Silver screen romance: Cameraman of Yousuf Khan Sherbano speaks of film industry’s glory days

The first Pashto film ever made ran for 50 weeks at a cinema in Peshawar.

Gul still owns a camera, and makes a meagre salary shooting infrequent local news packages for PTV. PHOTO: FAZAL KHALIQ/EXPRESS


Living a life of seclusion, Faqir Gul, the assistant cameraman of the first ever Pashto film, Yousuf Khan Sherbano, recalls the golden times of the Pakistani film industry.

Yousuf Khan Sherbano (YSK) was released in 1969 in Karachi and a year later in Peshawar. Considered a ‘super-hit’ of its time, it starred Badar Munir and Yasmeen Khan, was directed by Aziz Tabassum and produced by Nazir Hussain.

Faqir Gul started his career as an assistant cameraman for a famous Urdu film, Heera Pathar in 1964, which starred Waheed Murad and Zeba. Gul not only did camera work in Pakistani films of the time, but also acted in a few minor roles.

(Left) A young Faqir Gul on the set of Yousuf Khan Sherbano in 1969. (Above) Gul with the cast of Armaan, including Zeba and Waheed Murad. PHOTO COURTESY: FAQIR GUL

The idea for Yousuf Khan Sherbano was discussed between the director Aziz Tabassum and Faqir Gul, who then presented it to producer Nazir Hussain.

A Pukhtun Romeo and Juliet

Written by Ali Haider Joshi, Yousuf Khan Sherbano is a classic tale of unfulfilled love. It is a story of two lovers torn apart by revenge, separated by society and finally brought together in death. The tale has also been called the Pukhtun Romeo and Juliet.

“When we discussed it with Nazir, he immediately approved of the idea and we got to work. Ali Haider Joshi was contacted to adapt his story to a script. And so, before we knew it, the project was underway,” Gul told The Express Tribune.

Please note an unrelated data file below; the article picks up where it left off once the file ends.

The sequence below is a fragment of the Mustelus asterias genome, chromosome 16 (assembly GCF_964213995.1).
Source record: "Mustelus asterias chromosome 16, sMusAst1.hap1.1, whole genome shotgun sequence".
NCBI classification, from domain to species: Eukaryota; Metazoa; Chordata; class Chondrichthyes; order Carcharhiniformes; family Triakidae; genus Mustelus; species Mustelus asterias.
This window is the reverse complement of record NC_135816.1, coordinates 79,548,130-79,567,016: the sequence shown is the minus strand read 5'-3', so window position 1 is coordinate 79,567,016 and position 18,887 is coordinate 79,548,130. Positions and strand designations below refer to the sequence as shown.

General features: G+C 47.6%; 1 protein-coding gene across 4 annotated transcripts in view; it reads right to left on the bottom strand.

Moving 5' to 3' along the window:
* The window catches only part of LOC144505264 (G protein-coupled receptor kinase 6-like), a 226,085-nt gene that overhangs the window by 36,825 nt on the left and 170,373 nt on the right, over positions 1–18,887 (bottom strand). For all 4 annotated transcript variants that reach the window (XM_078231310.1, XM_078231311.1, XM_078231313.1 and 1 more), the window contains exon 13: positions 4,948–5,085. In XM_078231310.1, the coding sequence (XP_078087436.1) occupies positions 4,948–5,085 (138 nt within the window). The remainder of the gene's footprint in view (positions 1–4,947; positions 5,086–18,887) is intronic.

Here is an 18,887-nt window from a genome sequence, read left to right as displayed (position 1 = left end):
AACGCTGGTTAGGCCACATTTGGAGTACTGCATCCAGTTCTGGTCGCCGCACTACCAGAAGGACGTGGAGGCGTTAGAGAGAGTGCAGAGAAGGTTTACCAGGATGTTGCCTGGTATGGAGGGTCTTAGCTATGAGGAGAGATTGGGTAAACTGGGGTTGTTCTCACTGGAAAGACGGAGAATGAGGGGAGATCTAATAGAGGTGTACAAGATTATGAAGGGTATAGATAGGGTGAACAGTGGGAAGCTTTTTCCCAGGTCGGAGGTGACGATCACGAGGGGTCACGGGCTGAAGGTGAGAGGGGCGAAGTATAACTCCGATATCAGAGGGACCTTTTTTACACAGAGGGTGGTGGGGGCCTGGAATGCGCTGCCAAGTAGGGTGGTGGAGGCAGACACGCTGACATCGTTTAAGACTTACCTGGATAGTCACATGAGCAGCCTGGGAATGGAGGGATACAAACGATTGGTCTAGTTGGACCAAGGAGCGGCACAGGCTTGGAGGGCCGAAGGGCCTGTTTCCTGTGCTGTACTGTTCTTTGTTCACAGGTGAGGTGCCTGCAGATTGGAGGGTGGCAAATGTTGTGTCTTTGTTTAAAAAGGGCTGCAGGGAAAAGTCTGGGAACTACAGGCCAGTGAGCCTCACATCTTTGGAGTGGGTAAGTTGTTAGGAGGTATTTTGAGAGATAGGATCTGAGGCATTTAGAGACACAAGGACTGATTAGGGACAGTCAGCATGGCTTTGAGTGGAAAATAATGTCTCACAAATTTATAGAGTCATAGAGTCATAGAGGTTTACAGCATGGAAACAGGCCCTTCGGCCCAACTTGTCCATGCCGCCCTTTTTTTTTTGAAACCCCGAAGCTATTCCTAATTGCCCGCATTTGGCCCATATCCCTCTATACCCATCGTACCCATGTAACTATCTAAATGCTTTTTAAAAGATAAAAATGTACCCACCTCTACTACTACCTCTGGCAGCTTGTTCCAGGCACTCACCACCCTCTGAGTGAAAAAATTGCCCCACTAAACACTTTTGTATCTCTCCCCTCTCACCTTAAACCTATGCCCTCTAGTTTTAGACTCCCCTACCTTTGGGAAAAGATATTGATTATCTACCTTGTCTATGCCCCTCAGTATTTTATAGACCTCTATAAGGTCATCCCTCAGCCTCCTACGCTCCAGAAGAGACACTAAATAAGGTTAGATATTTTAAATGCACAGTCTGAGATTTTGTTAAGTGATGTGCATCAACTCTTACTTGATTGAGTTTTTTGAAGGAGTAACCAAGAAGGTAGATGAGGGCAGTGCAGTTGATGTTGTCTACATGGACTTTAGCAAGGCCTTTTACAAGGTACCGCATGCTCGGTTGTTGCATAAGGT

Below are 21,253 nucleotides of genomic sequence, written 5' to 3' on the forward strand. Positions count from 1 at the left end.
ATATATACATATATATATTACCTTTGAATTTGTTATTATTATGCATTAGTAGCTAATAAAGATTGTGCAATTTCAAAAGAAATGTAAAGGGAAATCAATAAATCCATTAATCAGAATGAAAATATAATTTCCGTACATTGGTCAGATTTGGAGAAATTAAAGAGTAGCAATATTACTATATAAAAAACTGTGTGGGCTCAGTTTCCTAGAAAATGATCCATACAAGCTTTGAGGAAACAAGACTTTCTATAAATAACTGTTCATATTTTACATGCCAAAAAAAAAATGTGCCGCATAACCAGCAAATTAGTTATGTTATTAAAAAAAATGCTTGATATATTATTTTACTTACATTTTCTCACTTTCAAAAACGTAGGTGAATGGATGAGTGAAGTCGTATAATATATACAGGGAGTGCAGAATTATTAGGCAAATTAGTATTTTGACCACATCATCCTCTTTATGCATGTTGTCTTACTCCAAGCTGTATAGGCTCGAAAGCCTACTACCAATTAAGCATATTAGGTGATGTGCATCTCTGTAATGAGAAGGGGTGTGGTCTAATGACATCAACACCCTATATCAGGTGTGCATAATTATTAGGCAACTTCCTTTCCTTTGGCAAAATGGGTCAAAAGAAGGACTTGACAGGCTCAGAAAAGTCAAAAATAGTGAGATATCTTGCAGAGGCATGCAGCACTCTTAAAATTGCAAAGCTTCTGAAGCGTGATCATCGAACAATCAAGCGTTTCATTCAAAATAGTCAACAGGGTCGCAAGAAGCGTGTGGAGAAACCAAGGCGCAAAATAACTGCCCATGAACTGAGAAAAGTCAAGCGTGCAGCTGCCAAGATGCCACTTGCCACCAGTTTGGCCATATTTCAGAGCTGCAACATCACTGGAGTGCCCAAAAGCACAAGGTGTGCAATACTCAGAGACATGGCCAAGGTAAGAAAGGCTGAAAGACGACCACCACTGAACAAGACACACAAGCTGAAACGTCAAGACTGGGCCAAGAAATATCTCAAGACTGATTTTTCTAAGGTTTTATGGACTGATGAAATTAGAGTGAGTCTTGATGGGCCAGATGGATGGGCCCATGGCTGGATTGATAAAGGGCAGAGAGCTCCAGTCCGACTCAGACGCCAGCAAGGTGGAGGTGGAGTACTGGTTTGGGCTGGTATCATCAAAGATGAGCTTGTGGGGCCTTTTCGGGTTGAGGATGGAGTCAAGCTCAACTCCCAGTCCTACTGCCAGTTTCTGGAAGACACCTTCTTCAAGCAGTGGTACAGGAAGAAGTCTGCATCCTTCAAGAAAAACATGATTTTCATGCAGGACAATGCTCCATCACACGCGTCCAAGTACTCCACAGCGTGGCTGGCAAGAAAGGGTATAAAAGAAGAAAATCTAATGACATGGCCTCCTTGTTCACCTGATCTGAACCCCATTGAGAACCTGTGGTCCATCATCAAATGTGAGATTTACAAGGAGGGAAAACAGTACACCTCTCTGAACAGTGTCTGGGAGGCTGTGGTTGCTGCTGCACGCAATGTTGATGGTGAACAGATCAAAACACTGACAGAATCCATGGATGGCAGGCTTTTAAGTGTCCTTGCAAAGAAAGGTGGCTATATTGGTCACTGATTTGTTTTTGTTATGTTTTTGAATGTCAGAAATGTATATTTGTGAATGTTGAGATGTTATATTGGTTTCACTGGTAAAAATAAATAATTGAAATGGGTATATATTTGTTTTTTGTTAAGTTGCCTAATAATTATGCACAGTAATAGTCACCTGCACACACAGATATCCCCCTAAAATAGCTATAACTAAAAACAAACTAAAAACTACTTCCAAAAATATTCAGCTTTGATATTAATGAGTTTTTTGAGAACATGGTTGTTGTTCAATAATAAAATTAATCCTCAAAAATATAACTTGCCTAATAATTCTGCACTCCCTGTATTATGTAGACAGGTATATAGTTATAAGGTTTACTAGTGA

Back then nearly all the cast and crew involved in the movie lived in Karachi. “Badar Munir, Nemat Sarhadi, Nazir Hussain, myself and others who would go on to become stars lived together in Karachi and were good friends. When the shooting of Yousuf Khan Sherbano started, I offered my services as an assistant cameraman,” he added.

“Each and every part of the film was designed by consultation; I was even actively involved in its costing. Being a very close friend of Nazir’s, I obviously worked for free,” said Gul.

Nostalgically recalling the production, Gul spoke of how enthusiastic the team was about the film, and how they would be up late every night to discuss various scenes.

“When the film released, the public showed great enthusiasm and it performed better than we expected. Not only Pashto-speaking people, but people from all over Pakistan flocked to the cinemas,” said Gul.

The inaugural Pashto film witnessed tremendous success and completed more than 50 weeks in one cinema of Peshawar, a feat since unmatched.

Encouraged by their debut success, the same team decided to follow up with another film. This time they based it on what is probably the most famous Pukhtun folk tale: Adam Khan aw Durkhanai. The filming for the project was completed in 1970 and it was released later in 1971. Although Adam Khan aw Durkhanai also proved to be a commercial success, it could not match the acclaim garnered by Yousuf Khan Sherbano.

After completing both movies, Gul bade farewell to the film industry in the same year and joined the Pakistan Television Corporation (PTV) as a cameraman. “The first project I worked on with PTV was Lal Qilla se Lalo Khait, on which I worked as an assistant cameraman and Sohail Hashmi was the cameraman,” shared Gul.

He expressed his sorrow over the present unrest in Pakistan and said he would prefer to go back in time when there were no divides in the nation.

“It really was a good time. All people, irrespective of race or sect, coexisted with one other. It was a brotherhood. There was no Pukhtun or Punjabi, Mohajir or Baloch; we were all Pakistanis. But now we are splitting further apart day by day.”

Faqir Gul presently lives in Swat with his family. After an accident, Gul lives with a partial physical disability. Despite old age and illness, he continues working to earn a livelihood for his family. Gul still owns a camera, and makes a meagre salary shooting infrequent local news packages for PTV.

The man responsible for bringing fame to his culture now lives unremembered by any government or ministry. Once part of the glamorous silver screen, Gul now lives a largely forgotten life.

Published in The Express Tribune, November 27th, 2013.


Manahyl Khan | 9 years ago | Reply

how can one contact him?

M. Emad | 9 years ago | Reply

Pakistan cinema's glory days ended in 1971.

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